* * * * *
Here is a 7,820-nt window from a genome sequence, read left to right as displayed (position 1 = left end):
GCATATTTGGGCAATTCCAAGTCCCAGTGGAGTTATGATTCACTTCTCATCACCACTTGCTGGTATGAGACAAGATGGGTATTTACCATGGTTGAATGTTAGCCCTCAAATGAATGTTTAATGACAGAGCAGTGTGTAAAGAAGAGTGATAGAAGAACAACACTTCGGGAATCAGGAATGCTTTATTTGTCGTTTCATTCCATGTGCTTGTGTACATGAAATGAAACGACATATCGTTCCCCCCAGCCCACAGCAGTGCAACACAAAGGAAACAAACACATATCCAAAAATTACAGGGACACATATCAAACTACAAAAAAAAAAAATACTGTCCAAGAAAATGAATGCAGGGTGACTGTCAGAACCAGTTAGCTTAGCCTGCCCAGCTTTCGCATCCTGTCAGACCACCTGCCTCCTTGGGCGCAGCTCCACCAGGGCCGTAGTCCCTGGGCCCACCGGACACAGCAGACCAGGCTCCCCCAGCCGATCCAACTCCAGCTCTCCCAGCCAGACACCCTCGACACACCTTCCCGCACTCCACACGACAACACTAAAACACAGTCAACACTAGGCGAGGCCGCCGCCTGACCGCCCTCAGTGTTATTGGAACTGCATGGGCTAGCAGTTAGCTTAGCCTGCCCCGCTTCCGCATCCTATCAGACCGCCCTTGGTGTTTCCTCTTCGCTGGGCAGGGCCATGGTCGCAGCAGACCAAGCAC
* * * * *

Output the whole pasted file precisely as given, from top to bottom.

Here is a 7,820-nt window from a genome sequence, read left to right as displayed (position 1 = left end):
GCATATTTGGGCAATTCCAAGTCCCAGTGGAGTTATGATTCACTTCTCATCACCACTTGCTGGTATGAGACAAGATGGGTATTTACCATGGTTGAATGTTAGCCCTCAAATGAATGTTTAATGACAGAGCAGTGTGTAAAGAAGAGTGATAGAAGAACAACACTTCGGGAATCAGGAATGCTTTATTTGTCGTTTCATTCCATGTGCTTGTGTACATGAAATGAAACGACATATCGTTCCCCCCAGCCCACAGCAGTGCAACACAAAGGAAACAAACACATATCCAAAAATTACAGGGACACATATCAAACTACAAAAAAAAAAAATACTGTCCAAGAAAATGAATGCAGGGTGACTGTCAGAACCAGTTAGCTTAGCCTGCCCAGCTTTCGCATCCTGTCAGACCACCTGCCTCCTTGGGCGCAGCTCCACCAGGGCCGTAGTCCCTGGGCCCACCGGACACAGCAGACCAGGCTCCCCCAGCCGATCCAACTCCAGCTCTCCCAGCCAGACACCCTCGACACACCTTCCCGCACTCCACACGACAACACTAAAACACAGTCAACACTAGGCGAGGCCGCCGCCTGACCGCCCTCAGTGTTATTGGAACTGCATGGGCTAGCAGTTAGCTTAGCCTGCCCCGCTTCCGCATCCTATCAGACCGCCCTTGGTGTTTCCTCTTCGCTGGGCAGGGCCATGGTCGCAGCAGACCAAGCAC